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Centers for Disease Control and Prevention. “Guidance on Personal Protective Equipment (PPE) to Be Used by Healthcare Workers during Management of Patients with Confirmed Ebola or Persons under Investigation (PUIs) for Ebola Who Are Clinically Unstable or Have Bleeding, Vomiting, or Diarrhea in U.S. Hospitals, Including Procedures for Donning and Doffing PPE.” http://www.cdc.gov/vhf/ebola/healthcare-us/ppe/guidance.html (accessed March 15, 2016).
World Health Organization. “Fact Sheet: Ebola Virus Disease.” http://www.who.int/mediacentre/factsheets/fs103/en/ (accessed June 2, 2016).
Centers for Disease Control and Prevention. 1600 Clifton Rd., Atlanta, GA 30329-4027. Toll-free: 800-232-4636. Website: http://www.cdc.gov (accessed March 15, 2016).
Directors of Health Promotion and Education. 1432 K St. NW, Suite 400, Washington, DC 20005. Telephone: 202-659-2230. Website: http://www.dhpe.org (accessed March 15, 2016).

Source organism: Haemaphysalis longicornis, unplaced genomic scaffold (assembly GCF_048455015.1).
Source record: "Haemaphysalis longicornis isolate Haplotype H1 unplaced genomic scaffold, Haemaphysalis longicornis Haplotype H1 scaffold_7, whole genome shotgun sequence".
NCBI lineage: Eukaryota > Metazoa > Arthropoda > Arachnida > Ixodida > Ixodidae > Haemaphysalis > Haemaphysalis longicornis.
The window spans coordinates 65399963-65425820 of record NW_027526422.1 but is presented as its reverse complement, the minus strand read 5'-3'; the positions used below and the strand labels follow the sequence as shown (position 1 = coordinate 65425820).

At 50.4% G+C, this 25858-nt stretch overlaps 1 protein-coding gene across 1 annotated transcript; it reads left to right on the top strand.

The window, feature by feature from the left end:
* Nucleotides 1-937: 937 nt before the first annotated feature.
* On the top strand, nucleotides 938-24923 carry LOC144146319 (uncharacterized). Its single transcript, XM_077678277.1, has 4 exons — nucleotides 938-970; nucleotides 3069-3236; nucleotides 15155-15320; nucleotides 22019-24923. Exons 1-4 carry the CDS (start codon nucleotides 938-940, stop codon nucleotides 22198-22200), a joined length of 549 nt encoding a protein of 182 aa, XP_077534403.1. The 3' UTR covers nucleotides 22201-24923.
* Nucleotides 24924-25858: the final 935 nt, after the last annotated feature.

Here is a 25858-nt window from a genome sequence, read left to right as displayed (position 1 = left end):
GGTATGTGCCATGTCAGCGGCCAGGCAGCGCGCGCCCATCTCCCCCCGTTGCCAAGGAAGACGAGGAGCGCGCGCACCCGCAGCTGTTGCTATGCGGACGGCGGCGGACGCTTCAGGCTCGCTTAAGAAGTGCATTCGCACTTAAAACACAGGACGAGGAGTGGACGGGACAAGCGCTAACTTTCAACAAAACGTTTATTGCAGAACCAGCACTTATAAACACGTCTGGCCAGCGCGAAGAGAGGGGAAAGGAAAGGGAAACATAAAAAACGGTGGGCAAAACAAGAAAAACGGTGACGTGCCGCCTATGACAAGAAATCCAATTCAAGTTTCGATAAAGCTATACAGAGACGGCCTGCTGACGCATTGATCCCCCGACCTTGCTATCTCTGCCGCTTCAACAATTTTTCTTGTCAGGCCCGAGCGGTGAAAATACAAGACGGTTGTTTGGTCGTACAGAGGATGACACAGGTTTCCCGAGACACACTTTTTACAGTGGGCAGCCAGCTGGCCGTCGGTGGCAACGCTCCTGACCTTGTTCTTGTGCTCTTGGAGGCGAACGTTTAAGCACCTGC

World Health Organization. Avenue Appia 20, 1211 Geneva 27, Switzerland. Telephone: 41-22-791-2111. Website: http://who.int/en/ (accessed June 2, 2016).
* incubation (in-kyoo-BAY-shun) is the period of time between infection by a disease organism and the appearance of the first symptoms. Depending on the organism, this period can extend from hours to months.
* biohazard is a biological agent or condition that poses a threat to humans.
* shock is a serious condition during which blood pressure falls very low and not enough blood flows to the body's organs and tissues. If left untreated, shock may result in death.
* antibodies (AN-tih-bah-deez) are protein molecules produced by the body's immune system to help fight specific infections caused by such microorganisms as bacteria and viruses.
* hemorrhage (HEH-muh-rij) is uncontrolled or abnormal bleeding.
* intravenous (in-tra-VEE-nus), or IV, means within or through a vein. For example, medications, fluid, or other substances can be given through a needle or soft tube inserted through the skin's surface directly into a vein.
* dehydration (dee-hi-DRAY-shun) is a condition in which the body is depleted of water, usually caused by excessive loss of body fluids that are not replaced, and occurs through sweating, vomiting, or diarrhea.